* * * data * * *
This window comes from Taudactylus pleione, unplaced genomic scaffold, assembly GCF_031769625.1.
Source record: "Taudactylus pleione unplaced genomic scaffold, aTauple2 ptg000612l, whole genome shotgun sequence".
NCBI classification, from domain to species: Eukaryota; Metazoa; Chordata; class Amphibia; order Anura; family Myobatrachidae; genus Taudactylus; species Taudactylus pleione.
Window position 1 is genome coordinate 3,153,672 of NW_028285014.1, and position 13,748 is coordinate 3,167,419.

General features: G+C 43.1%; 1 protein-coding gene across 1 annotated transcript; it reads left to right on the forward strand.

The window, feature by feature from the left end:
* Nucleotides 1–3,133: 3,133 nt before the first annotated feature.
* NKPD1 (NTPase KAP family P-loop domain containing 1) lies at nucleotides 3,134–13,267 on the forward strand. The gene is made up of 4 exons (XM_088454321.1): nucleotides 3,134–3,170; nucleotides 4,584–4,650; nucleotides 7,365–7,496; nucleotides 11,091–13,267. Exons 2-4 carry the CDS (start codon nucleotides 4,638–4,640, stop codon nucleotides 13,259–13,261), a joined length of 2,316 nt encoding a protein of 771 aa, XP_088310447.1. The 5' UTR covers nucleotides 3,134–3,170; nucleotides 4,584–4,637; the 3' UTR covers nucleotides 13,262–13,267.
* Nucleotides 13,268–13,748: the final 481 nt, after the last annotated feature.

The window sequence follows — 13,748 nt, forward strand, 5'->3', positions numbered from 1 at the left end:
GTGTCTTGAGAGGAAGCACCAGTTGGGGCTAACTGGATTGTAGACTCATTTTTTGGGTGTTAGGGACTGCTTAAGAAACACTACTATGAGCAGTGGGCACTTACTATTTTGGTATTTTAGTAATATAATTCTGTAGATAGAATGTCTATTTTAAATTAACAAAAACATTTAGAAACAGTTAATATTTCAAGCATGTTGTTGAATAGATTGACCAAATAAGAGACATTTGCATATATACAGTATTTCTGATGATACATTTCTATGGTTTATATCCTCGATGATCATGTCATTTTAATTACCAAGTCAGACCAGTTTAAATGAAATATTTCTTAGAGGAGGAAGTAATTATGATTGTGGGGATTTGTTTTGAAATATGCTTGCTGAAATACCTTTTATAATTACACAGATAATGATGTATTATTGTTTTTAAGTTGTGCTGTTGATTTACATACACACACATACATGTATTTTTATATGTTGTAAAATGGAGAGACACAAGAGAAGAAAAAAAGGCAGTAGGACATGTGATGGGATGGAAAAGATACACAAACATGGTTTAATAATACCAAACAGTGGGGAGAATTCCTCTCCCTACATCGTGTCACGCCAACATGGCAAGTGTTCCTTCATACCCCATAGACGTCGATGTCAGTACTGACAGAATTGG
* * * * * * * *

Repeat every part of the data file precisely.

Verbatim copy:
This window comes from Taudactylus pleione, unplaced genomic scaffold, assembly GCF_031769625.1.
Source record: "Taudactylus pleione unplaced genomic scaffold, aTauple2 ptg000612l, whole genome shotgun sequence".
NCBI classification, from domain to species: Eukaryota; Metazoa; Chordata; class Amphibia; order Anura; family Myobatrachidae; genus Taudactylus; species Taudactylus pleione.
Window position 1 is genome coordinate 3,153,672 of NW_028285014.1, and position 13,748 is coordinate 3,167,419.

General features: G+C 43.1%; 1 protein-coding gene across 1 annotated transcript; it reads left to right on the forward strand.

The window, feature by feature from the left end:
* Nucleotides 1–3,133: 3,133 nt before the first annotated feature.
* NKPD1 (NTPase KAP family P-loop domain containing 1) lies at nucleotides 3,134–13,267 on the forward strand. The gene is made up of 4 exons (XM_088454321.1): nucleotides 3,134–3,170; nucleotides 4,584–4,650; nucleotides 7,365–7,496; nucleotides 11,091–13,267. Exons 2-4 carry the CDS (start codon nucleotides 4,638–4,640, stop codon nucleotides 13,259–13,261), a joined length of 2,316 nt encoding a protein of 771 aa, XP_088310447.1. The 5' UTR covers nucleotides 3,134–3,170; nucleotides 4,584–4,637; the 3' UTR covers nucleotides 13,262–13,267.
* Nucleotides 13,268–13,748: the final 481 nt, after the last annotated feature.

The window sequence follows — 13,748 nt, forward strand, 5'->3', positions numbered from 1 at the left end:
GTGTCTTGAGAGGAAGCACCAGTTGGGGCTAACTGGATTGTAGACTCATTTTTTGGGTGTTAGGGACTGCTTAAGAAACACTACTATGAGCAGTGGGCACTTACTATTTTGGTATTTTAGTAATATAATTCTGTAGATAGAATGTCTATTTTAAATTAACAAAAACATTTAGAAACAGTTAATATTTCAAGCATGTTGTTGAATAGATTGACCAAATAAGAGACATTTGCATATATACAGTATTTCTGATGATACATTTCTATGGTTTATATCCTCGATGATCATGTCATTTTAATTACCAAGTCAGACCAGTTTAAATGAAATATTTCTTAGAGGAGGAAGTAATTATGATTGTGGGGATTTGTTTTGAAATATGCTTGCTGAAATACCTTTTATAATTACACAGATAATGATGTATTATTGTTTTTAAGTTGTGCTGTTGATTTACATACACACACATACATGTATTTTTATATGTTGTAAAATGGAGAGACACAAGAGAAGAAAAAAAGGCAGTAGGACATGTGATGGGATGGAAAAGATACACAAACATGGTTTAATAATACCAAACAGTGGGGAGAATTCCTCTCCCTACATCGTGTCACGCCAACATGGCAAGTGTTCCTTCATACCCCATAGACGTCGATGTCAGTACTGACAGAATTGG